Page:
Peter Watkins: A Revolutionary Film-Maker pt.2
In the second part of our study of the work of Peter Watkins, we look at how his career as an independent film-maker challenged conventional trends.
Frustrated by the poor reception to Privilege, Watkins left Britain for Sweden to make his next film. The Gladiators (1969) continued the theme of the elite using the media to divert aggression, but instead of music, as in Privilege, here violence is the catalyst. Soldiers representing different states are sent to arenas to fight and compete against each other in missions. These ‘Peace Games’ are televised to massive international audiences. From the comfort of a country mansion, the generals of each side sit together watching the battles and amiably take turns to influence what their soldiers do. One of the strongest messages in The Gladiators is that soldiers of any side have more in common with each other than they do with their leaders.
By the start of the 1970s, Watkins had relocated to America, where tensions between the state and the radical political scene were focused on the Vietnam War, the Kent State shootings, and threats to ‘civil rights’. Watkins’ response was to adapt the setting of The Gladiators – a remote arena run by the military – to create a scenario where the views of those disaffected and at risk from the state could be expressed.
Punishment Park (1971) followed two groups of militants – civil rights activists, poets, protest singers and draft-dodgers – held by the American police under the 1950 McCarran Act. This piece of real-life legislation allowed the government to detain people expected to cause subversion. Some of the characters were loosely based on those involved in the ‘Chicago Trials’ which followed countercultural protests at the 1968 Democratic National Convention in Chicago. One of the sets of militants is on trial from a nationalist tribunal already sure of their guilt. The other prisoners have been sentenced, and have chosen to spend three days in ‘punishment park’ instead of lengthy prison stays. This is a torturous trek through 53 miles of desert, to reach an American flag within three days while being hunted by trigger-happy cops.
The drama was improvised by non-professional actors, mostly giving their own views in character, whether playing activists, police or draft-board judges. This approach gives the film a raw authenticity which led some viewers to assume that it depicts real events. From this point in his career, Watkins’s films would feature only non-professional actors, often improvising their dialogue.
Punishment Park received mixed reviews, variously describing it as a ‘chilling prognosis’, ‘hypnotically gripping, and ‘the pornography of hate’ (pwatkins.mnsi.net/punishment.htm). Most film distributors decided that it would be too volatile to screen, and consequently it was denied the impact it deserved.
Watkins’ next film, released in 1974, was a biopic of Norwegian expressionist artist Edvard Munch. He first discovered Munch’s work only a few years before, and felt that the marginalisation of his own work echoed Munch’s experiences. The anger of his earlier films is more measured, targeted against repression rather than oppression. Munch’s life and work was shaped by the strict social norms of the late 19th Century, as well as a constant threat of illness. The pace is more sedate than in Watkins’ previous films, gradually building up a layered picture of what influenced Munch.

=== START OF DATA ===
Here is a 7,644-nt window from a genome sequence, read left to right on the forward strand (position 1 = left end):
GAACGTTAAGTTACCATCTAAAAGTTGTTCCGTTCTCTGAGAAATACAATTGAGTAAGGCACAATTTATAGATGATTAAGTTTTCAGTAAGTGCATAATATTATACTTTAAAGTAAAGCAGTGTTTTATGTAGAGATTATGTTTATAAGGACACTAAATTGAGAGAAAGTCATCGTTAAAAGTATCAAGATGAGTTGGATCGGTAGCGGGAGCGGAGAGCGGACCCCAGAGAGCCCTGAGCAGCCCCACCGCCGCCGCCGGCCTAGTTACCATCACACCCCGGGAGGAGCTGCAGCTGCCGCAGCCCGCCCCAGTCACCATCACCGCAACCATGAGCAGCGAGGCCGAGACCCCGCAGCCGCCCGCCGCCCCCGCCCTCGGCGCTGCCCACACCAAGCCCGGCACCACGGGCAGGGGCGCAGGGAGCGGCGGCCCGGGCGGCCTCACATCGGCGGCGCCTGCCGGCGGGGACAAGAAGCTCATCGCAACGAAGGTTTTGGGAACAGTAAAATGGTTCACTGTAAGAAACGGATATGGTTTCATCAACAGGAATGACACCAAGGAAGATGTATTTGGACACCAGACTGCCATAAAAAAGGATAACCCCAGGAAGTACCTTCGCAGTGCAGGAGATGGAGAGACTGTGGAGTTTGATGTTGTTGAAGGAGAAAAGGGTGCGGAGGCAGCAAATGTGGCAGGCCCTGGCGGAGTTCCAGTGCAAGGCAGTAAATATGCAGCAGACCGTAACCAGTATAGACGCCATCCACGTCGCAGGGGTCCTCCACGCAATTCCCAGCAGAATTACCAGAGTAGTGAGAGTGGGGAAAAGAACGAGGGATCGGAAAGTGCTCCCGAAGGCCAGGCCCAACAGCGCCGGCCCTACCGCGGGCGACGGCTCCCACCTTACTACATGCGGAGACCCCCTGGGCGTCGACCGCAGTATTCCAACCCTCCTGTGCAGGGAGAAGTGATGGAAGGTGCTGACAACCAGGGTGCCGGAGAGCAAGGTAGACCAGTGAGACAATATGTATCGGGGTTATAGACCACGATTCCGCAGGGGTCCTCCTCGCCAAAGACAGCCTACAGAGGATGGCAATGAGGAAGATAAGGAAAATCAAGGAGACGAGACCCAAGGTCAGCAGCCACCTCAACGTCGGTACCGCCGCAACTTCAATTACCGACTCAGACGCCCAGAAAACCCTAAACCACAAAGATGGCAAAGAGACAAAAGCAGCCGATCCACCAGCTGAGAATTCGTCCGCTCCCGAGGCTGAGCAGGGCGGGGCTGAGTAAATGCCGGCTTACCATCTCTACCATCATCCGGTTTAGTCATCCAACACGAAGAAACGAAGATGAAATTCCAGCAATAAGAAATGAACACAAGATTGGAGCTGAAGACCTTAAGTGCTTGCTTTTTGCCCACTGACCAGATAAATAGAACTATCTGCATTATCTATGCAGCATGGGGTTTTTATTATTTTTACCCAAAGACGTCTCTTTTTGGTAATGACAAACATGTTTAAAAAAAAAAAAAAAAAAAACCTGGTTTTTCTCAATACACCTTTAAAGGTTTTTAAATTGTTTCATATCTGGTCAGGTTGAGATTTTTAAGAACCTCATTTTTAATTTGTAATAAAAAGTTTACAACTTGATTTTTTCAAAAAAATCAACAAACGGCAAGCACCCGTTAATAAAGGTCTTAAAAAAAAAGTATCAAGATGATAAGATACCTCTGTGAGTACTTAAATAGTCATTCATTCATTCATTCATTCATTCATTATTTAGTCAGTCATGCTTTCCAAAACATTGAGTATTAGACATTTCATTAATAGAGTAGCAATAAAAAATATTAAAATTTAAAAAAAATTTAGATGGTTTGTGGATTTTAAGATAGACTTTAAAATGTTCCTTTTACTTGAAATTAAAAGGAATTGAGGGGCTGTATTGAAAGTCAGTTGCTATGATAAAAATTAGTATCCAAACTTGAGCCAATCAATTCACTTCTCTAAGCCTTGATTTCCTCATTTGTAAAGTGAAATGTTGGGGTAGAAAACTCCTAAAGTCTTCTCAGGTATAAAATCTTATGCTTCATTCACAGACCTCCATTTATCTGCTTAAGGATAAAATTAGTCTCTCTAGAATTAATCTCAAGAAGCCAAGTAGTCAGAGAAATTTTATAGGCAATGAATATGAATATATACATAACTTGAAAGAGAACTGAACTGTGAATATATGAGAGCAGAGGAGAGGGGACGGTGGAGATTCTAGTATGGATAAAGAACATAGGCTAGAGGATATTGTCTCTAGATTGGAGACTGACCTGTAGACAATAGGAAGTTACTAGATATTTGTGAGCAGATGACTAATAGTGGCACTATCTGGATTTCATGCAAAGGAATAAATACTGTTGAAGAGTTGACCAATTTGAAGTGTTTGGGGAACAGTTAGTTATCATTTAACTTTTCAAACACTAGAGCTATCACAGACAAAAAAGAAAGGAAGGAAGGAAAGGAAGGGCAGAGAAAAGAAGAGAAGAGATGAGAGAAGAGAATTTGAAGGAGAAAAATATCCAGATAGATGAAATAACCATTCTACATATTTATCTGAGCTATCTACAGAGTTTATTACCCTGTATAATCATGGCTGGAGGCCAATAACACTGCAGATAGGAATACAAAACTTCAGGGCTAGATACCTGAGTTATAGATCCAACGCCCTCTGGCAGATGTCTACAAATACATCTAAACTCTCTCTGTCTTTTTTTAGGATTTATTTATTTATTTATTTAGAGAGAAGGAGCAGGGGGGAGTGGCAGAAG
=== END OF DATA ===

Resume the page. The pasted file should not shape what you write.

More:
Watkins’ films acknowledge the presence of the camera crew, especially in Punishment Park where they influence events, and even when this would be impossible within the drama, as in Edvard Munch and Culloden. His intention here was to remind the viewer that film-makers don’t objectively and passively record events, but interpret them according to their own agendas. Watkins himself ‘appears’ in his films as a narrator.
Through the rest of the 1970s and 1980s, Watkins remained in Scandinavia, where he developed his theory of the ‘Monoform’ and produced films to counter its approach. The Monoform is the standard style of editing and directing films and television programmes, which only presents the film-maker’s capitalist ideology, and stifles alternative interpretations. His films in this period studied ‘modern stress’ among Danish families (The Seventies People, 1974), radioactive waste produced by consumerism (The Trap, 1975), protests against nuclear submarines (Evening Land, 1976), and public awareness of the threat of nuclear war (The Journey, 1987). As always, reviews and reactions were largely hostile, coming from those who supported the oppressive society which Watkins was attacking.
In the early 1990s, Watkins worked with students at the Nordens Folk High School in Sweden on a biopic of radical writer August Strindberg. The Freethinker ‘has a complex internal structure, and moves in an unpredictable and seemingly random way between’ different points in Strindberg’s life, offering ‘the audience an open-ended process allowing for individual and varied reaction’ (pwatkins.mnsi.net/freethinker.htm).